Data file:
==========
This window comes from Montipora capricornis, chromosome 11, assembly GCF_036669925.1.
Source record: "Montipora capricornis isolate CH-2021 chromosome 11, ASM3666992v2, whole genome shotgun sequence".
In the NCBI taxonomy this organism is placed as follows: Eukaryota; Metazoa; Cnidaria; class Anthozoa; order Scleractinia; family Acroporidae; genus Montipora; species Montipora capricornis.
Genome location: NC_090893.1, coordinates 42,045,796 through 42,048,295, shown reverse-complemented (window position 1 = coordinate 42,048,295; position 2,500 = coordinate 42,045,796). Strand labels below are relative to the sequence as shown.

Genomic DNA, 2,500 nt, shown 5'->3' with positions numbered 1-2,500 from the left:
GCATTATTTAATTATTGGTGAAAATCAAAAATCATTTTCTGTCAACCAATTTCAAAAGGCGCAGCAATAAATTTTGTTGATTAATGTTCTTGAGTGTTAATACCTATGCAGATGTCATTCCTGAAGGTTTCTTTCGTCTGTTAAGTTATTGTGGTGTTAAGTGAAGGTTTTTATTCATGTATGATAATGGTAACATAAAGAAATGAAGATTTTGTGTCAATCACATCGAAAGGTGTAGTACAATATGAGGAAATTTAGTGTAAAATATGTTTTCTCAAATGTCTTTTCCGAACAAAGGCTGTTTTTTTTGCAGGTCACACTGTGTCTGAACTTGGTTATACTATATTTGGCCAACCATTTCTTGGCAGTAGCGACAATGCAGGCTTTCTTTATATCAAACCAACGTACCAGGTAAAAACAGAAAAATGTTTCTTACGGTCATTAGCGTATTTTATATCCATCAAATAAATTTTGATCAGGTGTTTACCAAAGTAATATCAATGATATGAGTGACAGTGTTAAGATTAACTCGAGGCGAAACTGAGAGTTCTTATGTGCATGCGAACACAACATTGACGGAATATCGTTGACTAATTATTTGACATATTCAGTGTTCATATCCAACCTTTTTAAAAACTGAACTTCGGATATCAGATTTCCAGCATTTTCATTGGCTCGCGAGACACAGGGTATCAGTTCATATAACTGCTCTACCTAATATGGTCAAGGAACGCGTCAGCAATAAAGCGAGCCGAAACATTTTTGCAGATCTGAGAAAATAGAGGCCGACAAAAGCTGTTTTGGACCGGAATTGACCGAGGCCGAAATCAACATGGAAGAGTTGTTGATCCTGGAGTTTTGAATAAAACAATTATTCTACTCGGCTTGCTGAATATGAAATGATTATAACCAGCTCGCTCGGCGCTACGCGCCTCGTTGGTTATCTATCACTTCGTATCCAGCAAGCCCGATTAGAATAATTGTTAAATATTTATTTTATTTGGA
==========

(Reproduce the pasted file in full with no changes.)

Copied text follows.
This window comes from Montipora capricornis, chromosome 11, assembly GCF_036669925.1.
Source record: "Montipora capricornis isolate CH-2021 chromosome 11, ASM3666992v2, whole genome shotgun sequence".
In the NCBI taxonomy this organism is placed as follows: Eukaryota; Metazoa; Cnidaria; class Anthozoa; order Scleractinia; family Acroporidae; genus Montipora; species Montipora capricornis.
Genome location: NC_090893.1, coordinates 42,045,796 through 42,048,295, shown reverse-complemented (window position 1 = coordinate 42,048,295; position 2,500 = coordinate 42,045,796). Strand labels below are relative to the sequence as shown.

Genomic DNA, 2,500 nt, shown 5'->3' with positions numbered 1-2,500 from the left:
GCATTATTTAATTATTGGTGAAAATCAAAAATCATTTTCTGTCAACCAATTTCAAAAGGCGCAGCAATAAATTTTGTTGATTAATGTTCTTGAGTGTTAATACCTATGCAGATGTCATTCCTGAAGGTTTCTTTCGTCTGTTAAGTTATTGTGGTGTTAAGTGAAGGTTTTTATTCATGTATGATAATGGTAACATAAAGAAATGAAGATTTTGTGTCAATCACATCGAAAGGTGTAGTACAATATGAGGAAATTTAGTGTAAAATATGTTTTCTCAAATGTCTTTTCCGAACAAAGGCTGTTTTTTTTGCAGGTCACACTGTGTCTGAACTTGGTTATACTATATTTGGCCAACCATTTCTTGGCAGTAGCGACAATGCAGGCTTTCTTTATATCAAACCAACGTACCAGGTAAAAACAGAAAAATGTTTCTTACGGTCATTAGCGTATTTTATATCCATCAAATAAATTTTGATCAGGTGTTTACCAAAGTAATATCAATGATATGAGTGACAGTGTTAAGATTAACTCGAGGCGAAACTGAGAGTTCTTATGTGCATGCGAACACAACATTGACGGAATATCGTTGACTAATTATTTGACATATTCAGTGTTCATATCCAACCTTTTTAAAAACTGAACTTCGGATATCAGATTTCCAGCATTTTCATTGGCTCGCGAGACACAGGGTATCAGTTCATATAACTGCTCTACCTAATATGGTCAAGGAACGCGTCAGCAATAAAGCGAGCCGAAACATTTTTGCAGATCTGAGAAAATAGAGGCCGACAAAAGCTGTTTTGGACCGGAATTGACCGAGGCCGAAATCAACATGGAAGAGTTGTTGATCCTGGAGTTTTGAATAAAACAATTATTCTACTCGGCTTGCTGAATATGAAATGATTATAACCAGCTCGCTCGGCGCTACGCGCCTCGTTGGTTATCTATCACTTCGTATCCAGCAAGCCCGATTAGAATAATTGTTAAATATTTATTTTATTTGGA